Empire building is DND's biggest problem.  Using bollocks environmental issues to maintain those empires is a leadership failure.  And, unfortunately, one that the organizational culture rewards.


* Occupations like MARE, EME, AERE, Sigs (Land and Air) and Log all have disproportionate numbers of their pers in Ottawa.  The majority of those functions should be civilianized; that a full 20 year career in those occupations can be had in a static office job is proof that they are not military essential functions, but rather are functions essential to supporting the military (a distinction that is too often lost).
 

Halifax Tar

Army.ca Veteran
Reaction score
355
Points
880
* Occupations like MARE, EME, AERE, Sigs (Land and Air) and Log all have disproportionate numbers of their pers in Ottawa.  The majority of those functions should be civilianized; that a full 20 year career in those occupations can be had in a static office job is proof that they are not military essential functions, but rather are functions essential to supporting the military (a distinction that is too often lost).

dapaterson,

I would like to know your foundations for your statement that so man people of the various occupations you listed spend there whole careers in Ottawa or another static location ?

We are now reaping what sow with regards to the civilianization of DND positions in Ottawa. Have your tried to get an answer from an Item/Supply Manager recently that wasn't garbled or way out in left field ? Be careful what you wish for. I would rather have someone who at least has an iota of sympathy or an idea of what I am talking about than the current batch of people I have been dealing with there!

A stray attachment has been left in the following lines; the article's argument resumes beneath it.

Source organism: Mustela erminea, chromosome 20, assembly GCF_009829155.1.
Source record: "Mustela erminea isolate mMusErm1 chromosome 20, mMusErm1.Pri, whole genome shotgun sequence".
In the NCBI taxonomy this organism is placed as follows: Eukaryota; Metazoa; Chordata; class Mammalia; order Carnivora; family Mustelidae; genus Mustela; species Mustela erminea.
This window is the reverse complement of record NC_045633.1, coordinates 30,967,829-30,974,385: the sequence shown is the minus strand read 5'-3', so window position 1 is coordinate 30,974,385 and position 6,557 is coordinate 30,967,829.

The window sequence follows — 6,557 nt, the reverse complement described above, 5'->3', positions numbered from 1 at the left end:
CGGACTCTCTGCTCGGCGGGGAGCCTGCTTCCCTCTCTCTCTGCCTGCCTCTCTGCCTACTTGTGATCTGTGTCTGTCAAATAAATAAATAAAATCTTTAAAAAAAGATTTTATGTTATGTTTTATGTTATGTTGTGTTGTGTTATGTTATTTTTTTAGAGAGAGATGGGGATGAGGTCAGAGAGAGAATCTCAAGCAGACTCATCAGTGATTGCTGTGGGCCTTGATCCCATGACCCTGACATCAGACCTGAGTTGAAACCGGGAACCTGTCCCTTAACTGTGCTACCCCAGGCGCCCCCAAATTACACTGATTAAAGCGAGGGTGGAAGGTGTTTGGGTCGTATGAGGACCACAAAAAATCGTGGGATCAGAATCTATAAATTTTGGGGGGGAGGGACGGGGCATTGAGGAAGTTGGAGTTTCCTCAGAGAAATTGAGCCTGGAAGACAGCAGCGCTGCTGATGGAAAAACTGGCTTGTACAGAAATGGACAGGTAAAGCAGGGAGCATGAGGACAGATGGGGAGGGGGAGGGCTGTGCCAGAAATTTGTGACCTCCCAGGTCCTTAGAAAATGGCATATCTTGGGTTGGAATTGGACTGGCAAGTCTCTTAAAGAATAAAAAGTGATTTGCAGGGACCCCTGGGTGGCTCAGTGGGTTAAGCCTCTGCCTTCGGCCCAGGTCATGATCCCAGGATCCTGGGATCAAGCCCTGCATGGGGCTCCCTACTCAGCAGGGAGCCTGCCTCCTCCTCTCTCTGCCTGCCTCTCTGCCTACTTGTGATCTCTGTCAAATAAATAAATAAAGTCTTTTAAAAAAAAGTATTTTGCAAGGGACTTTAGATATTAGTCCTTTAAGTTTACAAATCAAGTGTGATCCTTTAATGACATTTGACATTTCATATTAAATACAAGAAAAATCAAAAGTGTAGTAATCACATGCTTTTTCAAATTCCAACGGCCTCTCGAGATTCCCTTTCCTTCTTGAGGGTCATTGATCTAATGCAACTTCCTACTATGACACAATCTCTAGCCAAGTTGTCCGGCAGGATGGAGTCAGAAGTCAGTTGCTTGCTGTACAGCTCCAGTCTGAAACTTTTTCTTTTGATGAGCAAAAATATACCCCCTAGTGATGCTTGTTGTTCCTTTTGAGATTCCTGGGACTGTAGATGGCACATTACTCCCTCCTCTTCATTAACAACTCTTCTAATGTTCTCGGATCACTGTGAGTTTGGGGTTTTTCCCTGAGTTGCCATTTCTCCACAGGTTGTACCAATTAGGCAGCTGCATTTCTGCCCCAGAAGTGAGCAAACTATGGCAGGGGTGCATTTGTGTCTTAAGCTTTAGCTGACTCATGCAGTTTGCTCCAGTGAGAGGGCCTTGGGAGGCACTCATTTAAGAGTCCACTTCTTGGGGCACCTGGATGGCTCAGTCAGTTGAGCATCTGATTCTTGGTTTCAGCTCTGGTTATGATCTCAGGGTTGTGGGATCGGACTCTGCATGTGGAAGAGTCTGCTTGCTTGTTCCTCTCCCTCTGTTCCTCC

McG

Army.ca Legend
Reaction score
198
Points
680
dapaterson said:
* Occupations like MARE, EME, AERE, Sigs (Land and Air) and Log all have disproportionate numbers of their pers in Ottawa. 
Halifax Tar said:
I would like to know your foundations for your statement that so man people of the various occupations you listed spend there whole careers in Ottawa or another static location ?
Have a look at PML for the listed occupations, then have a look inside ADM(Mat) to see count the number of established positions for those occupations.

Halifax Tar said:
We are now reaping what sow with regards to the civilianization of DND positions in Ottawa. Have your tried to get an answer from an Item/Supply Manager recently that wasn't garbled or way out in left field ? Be careful what you wish for. I would rather have someone who at least has an iota of sympathy or an idea of what I am talking about than the current batch of people I have been dealing with there!
An officer that has spent more than a decade not leaving NDHQ is a bureaucrat in uniform.  The civilian doing a Class A reserve job will often be more in-touch and sympathetic to the users perspective.
 

Pusser

Army.ca Veteran
Reaction score
1
Points
410